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Unformatted text preview: http://www.tuvaluislands.com/history-caves.htm The Fire Caves of Nanumaga The Age (Australia), Monday 13 April 1987. Off the northern shore of Nanumaga island in western Polynesia's Tuvalu island group last year, two scuba divers investigating a local legend of "a large house under the sea" found an underwater cave morethan 40 metres down the wall of a coral cliff. Dark patches on the roof and walls and blackened coral fragments on its floor suggest the use of fire by human occupants. The last time people could possibly have occupied the cave was during a time of low sea level more than 8000 years ago, a date sharply at odds with the view that the Pacific was settled just 6000 years ago. The evidence of fire may be ambiguous, but the durable cultural memory of the cave's existence is not so easily dismissed. Pacific archeologists may have got it very wrong. In focusing on archaeological evidence, they have been blind to a vital piece of climatic evidence - a massive and continuous rise in sea level that began l8,000 years ago and stopped 4000 years ago and probably drowned most of the evidence of much earlier human migrations into the Pacific. In the Journal of Pacific History, Dr. John Gibbons of the University of the South Pacific in Fiji wrote: trying to make sense of Pacific prehistory may have been somewhat akin to the efforts of someone who arrives in time for the second act of a play, and then attempts to work out the plot without even realizing that the first act has already taken place. "Dr Gibbons and his. co-author, Dr. Fergus Clunie, believe the Pacific was colonised by waves of "boat people, driven from their ancestral coastal homelands in Indonesia and South-East Asia by rising oceans. The known world of Pacific archaeology ends abruptly at a temporal horizon 6000 years ago, the earliest date of distinctive shards of Lapita, Pottery. The pottery is found in coastal regions throughout the south-west Pacific, from the Marquesas in the east, to New Caledonia in the south and the Carolines in the north. The Lapita culture has been thought to trace its origins to coast-dwelling fisher-folk from Indonesia and the Philippines, who mastered the art of sailing and spread rapidly into the Pacific from about 4000 years ago. But the archaeology clashes with linguistic evidence that some of the islands of Polynesia, lying at great distance from Asia, had already been settled at least 5000 years ago. Dr. Gibbons and Dr. Clunie have offered a radical theory which suggests skilled mariners were navigating around the Pacific perhaps 10,000 years before the flowering of the great civilisations of Sumeria and Egypt....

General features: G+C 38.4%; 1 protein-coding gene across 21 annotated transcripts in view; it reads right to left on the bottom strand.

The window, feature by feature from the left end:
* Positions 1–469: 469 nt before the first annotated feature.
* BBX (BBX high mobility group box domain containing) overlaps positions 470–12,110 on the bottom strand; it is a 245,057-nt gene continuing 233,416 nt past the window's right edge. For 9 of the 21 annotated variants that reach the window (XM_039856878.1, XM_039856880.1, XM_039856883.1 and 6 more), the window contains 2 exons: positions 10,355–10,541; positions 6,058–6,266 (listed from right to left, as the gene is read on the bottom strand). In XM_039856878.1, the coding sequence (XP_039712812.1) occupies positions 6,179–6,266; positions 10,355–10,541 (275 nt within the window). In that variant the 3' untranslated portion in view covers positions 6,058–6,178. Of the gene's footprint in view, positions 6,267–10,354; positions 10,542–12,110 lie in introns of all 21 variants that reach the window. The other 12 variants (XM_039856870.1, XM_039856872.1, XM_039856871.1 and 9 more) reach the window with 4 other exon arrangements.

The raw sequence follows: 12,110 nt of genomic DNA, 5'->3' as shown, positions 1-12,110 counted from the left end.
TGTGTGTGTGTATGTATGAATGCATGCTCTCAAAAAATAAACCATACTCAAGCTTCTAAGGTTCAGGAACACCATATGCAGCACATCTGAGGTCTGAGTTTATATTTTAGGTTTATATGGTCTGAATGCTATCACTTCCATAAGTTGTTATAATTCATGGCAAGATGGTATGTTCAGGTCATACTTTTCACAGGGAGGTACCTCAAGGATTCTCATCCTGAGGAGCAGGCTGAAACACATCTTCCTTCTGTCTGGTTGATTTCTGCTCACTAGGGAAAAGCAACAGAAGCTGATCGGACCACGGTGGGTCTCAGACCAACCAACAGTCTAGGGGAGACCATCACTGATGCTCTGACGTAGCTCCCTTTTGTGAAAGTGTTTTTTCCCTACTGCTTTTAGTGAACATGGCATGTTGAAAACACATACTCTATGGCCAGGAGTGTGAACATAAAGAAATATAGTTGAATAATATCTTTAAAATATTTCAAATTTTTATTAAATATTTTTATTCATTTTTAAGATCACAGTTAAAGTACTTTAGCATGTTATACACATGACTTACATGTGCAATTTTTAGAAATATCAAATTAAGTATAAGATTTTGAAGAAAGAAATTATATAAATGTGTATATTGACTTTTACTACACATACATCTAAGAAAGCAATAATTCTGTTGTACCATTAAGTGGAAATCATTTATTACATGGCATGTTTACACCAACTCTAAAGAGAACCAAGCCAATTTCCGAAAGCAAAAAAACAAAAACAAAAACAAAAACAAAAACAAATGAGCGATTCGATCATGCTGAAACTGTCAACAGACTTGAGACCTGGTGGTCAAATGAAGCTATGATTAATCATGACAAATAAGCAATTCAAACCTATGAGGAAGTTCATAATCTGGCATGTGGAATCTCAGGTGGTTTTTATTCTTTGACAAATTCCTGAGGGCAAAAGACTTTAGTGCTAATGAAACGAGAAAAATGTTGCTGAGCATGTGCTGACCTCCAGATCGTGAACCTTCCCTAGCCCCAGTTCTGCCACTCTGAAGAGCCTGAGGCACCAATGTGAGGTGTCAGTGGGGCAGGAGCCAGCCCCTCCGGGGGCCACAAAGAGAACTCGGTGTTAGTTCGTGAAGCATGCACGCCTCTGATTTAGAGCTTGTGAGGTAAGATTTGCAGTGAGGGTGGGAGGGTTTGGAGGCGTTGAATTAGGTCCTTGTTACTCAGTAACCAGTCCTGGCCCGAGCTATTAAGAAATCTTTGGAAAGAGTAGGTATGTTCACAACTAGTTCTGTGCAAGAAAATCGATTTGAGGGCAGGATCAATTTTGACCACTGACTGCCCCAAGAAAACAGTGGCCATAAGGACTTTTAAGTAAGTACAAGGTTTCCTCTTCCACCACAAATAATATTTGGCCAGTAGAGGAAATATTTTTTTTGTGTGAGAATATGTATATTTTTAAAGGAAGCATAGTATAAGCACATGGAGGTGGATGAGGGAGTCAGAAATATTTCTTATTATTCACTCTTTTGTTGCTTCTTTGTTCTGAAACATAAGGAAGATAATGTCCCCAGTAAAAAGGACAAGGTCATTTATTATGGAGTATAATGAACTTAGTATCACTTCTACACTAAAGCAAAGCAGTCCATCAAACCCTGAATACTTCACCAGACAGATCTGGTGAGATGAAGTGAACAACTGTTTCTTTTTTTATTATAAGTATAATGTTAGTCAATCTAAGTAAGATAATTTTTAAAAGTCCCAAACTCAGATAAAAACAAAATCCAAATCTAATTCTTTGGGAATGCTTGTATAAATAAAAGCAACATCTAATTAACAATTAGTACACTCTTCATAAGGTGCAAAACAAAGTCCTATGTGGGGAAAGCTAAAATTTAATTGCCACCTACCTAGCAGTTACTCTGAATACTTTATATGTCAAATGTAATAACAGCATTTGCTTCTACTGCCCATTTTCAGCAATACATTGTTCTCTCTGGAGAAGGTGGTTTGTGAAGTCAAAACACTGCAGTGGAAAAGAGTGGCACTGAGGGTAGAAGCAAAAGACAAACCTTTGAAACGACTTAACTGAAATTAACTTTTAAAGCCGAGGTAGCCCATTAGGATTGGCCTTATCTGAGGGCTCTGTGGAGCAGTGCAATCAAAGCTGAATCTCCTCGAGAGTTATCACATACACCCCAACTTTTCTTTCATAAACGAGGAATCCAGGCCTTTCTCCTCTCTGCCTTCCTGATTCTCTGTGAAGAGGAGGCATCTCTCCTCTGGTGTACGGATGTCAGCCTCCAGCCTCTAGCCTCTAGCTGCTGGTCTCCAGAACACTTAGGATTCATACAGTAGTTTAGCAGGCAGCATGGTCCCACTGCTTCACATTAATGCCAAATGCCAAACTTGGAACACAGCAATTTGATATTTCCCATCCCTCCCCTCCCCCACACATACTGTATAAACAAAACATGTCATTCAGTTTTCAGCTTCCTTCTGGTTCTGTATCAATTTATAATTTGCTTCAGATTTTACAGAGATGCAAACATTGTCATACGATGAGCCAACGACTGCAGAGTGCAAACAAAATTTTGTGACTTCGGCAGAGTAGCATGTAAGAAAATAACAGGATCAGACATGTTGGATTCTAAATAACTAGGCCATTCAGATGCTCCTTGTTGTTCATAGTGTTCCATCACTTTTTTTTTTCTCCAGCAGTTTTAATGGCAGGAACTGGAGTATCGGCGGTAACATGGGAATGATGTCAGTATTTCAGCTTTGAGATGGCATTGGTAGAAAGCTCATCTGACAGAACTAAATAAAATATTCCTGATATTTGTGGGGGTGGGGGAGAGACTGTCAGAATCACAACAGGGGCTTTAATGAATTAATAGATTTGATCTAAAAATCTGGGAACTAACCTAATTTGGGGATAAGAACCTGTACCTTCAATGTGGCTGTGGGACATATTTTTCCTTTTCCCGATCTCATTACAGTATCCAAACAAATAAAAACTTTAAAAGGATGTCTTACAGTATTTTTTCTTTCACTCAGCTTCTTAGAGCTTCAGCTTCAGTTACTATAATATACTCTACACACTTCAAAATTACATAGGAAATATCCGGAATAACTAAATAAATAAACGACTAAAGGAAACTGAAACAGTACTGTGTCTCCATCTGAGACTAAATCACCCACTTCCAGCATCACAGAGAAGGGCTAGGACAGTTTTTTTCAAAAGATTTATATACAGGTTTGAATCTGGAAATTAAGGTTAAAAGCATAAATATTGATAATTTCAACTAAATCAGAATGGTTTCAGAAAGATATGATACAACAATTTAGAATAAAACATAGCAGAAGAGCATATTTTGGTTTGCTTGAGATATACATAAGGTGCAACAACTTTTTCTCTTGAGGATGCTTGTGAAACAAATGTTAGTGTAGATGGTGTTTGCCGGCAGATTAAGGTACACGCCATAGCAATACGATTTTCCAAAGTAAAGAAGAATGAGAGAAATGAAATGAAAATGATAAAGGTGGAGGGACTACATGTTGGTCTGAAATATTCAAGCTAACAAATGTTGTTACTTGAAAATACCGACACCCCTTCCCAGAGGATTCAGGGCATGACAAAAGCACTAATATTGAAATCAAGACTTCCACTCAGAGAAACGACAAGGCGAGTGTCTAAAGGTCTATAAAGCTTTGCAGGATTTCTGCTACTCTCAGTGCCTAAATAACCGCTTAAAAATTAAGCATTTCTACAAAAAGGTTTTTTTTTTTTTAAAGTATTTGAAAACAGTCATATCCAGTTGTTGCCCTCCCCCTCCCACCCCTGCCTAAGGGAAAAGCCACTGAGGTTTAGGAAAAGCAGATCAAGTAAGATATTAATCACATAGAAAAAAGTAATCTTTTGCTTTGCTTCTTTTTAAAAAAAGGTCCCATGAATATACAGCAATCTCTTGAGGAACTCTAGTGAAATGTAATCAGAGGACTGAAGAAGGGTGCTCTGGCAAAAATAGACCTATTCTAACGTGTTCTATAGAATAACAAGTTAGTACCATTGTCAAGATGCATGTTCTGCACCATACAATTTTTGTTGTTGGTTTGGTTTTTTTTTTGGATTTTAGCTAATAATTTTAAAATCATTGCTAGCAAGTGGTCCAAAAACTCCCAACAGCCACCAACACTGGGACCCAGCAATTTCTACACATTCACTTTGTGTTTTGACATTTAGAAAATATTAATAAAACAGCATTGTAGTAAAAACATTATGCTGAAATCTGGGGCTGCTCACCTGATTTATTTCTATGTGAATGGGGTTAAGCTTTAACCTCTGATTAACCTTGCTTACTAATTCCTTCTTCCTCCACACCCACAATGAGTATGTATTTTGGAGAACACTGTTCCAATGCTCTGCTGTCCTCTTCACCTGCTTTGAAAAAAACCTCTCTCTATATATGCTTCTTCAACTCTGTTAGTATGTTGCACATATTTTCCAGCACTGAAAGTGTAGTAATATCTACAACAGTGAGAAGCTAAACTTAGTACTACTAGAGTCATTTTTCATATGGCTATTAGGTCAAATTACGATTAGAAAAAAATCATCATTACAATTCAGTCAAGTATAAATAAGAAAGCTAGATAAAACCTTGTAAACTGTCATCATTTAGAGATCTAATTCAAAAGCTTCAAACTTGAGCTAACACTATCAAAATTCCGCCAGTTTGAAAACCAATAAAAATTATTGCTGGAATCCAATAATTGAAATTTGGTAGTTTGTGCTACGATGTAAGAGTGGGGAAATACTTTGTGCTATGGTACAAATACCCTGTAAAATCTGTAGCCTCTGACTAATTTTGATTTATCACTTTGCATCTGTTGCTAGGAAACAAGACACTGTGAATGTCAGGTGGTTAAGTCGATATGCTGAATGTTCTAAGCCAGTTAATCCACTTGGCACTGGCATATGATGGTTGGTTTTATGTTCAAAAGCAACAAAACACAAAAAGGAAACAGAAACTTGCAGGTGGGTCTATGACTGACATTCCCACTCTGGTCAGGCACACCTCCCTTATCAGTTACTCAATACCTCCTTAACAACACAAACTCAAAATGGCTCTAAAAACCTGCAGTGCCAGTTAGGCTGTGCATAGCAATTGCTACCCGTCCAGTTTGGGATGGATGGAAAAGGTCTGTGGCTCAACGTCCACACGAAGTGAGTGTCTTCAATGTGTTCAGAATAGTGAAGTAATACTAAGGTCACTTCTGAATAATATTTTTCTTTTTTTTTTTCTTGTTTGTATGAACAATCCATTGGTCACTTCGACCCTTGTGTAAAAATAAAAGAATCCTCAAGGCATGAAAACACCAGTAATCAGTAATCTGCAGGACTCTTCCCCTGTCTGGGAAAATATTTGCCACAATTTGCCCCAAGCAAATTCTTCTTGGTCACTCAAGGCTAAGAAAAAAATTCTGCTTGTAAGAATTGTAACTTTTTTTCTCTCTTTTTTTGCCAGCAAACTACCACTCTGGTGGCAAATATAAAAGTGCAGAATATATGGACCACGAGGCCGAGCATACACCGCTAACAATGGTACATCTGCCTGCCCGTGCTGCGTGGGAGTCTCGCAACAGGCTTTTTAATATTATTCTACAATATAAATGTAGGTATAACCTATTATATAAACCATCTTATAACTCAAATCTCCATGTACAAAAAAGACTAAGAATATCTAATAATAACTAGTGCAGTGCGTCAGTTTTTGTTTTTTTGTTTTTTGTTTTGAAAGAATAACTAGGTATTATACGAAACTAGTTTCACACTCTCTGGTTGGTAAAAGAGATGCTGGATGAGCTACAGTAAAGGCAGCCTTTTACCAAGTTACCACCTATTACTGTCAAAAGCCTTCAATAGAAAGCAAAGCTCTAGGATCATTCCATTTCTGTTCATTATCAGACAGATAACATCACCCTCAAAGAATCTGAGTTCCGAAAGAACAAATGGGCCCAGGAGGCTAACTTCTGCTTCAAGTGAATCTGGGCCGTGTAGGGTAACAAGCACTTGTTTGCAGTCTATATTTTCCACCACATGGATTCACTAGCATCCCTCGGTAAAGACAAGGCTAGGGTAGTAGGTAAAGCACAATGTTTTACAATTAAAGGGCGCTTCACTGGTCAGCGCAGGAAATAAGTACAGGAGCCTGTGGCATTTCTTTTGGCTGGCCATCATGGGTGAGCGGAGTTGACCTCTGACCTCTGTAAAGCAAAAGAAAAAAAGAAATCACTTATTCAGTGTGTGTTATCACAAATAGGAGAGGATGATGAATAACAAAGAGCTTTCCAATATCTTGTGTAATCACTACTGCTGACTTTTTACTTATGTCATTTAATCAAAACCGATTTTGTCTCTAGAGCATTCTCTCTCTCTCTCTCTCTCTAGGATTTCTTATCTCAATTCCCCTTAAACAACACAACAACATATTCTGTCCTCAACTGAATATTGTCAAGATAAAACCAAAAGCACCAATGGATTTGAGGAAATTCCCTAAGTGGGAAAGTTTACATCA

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This note was uploaded on 04/08/2011 for the course HWST 107 taught by Professor Kaulia during the Spring '11 term at University of Hawaii, Manoa.

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